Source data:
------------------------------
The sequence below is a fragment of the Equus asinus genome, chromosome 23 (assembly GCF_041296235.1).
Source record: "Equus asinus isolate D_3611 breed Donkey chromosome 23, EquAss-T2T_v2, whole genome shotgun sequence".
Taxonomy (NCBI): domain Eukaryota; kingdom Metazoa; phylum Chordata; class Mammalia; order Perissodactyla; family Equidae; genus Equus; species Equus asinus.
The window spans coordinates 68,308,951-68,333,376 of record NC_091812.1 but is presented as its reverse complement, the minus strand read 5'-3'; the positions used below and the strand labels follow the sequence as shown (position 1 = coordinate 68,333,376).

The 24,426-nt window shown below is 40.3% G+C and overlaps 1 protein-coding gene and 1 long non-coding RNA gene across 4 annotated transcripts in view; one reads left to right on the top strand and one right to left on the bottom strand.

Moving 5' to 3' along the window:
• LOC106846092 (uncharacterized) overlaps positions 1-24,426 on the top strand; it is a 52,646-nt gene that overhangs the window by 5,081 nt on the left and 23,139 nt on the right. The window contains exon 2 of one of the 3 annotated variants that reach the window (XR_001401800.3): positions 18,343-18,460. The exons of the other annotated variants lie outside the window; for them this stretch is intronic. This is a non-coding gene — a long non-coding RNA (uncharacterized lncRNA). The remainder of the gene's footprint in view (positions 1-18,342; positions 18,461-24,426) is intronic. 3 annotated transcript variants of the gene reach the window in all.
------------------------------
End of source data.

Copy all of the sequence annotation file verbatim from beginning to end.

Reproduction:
The sequence below is a fragment of the Equus asinus genome, chromosome 23 (assembly GCF_041296235.1).
Source record: "Equus asinus isolate D_3611 breed Donkey chromosome 23, EquAss-T2T_v2, whole genome shotgun sequence".
Taxonomy (NCBI): domain Eukaryota; kingdom Metazoa; phylum Chordata; class Mammalia; order Perissodactyla; family Equidae; genus Equus; species Equus asinus.
The window spans coordinates 68,308,951-68,333,376 of record NC_091812.1 but is presented as its reverse complement, the minus strand read 5'-3'; the positions used below and the strand labels follow the sequence as shown (position 1 = coordinate 68,333,376).

The 24,426-nt window shown below is 40.3% G+C and overlaps 1 protein-coding gene and 1 long non-coding RNA gene across 4 annotated transcripts in view; one reads left to right on the top strand and one right to left on the bottom strand.

Moving 5' to 3' along the window:
• LOC106846092 (uncharacterized) overlaps positions 1-24,426 on the top strand; it is a 52,646-nt gene that overhangs the window by 5,081 nt on the left and 23,139 nt on the right. The window contains exon 2 of one of the 3 annotated variants that reach the window (XR_001401800.3): positions 18,343-18,460. The exons of the other annotated variants lie outside the window; for them this stretch is intronic. This is a non-coding gene — a long non-coding RNA (uncharacterized lncRNA). The remainder of the gene's footprint in view (positions 1-18,342; positions 18,461-24,426) is intronic. 3 annotated transcript variants of the gene reach the window in all.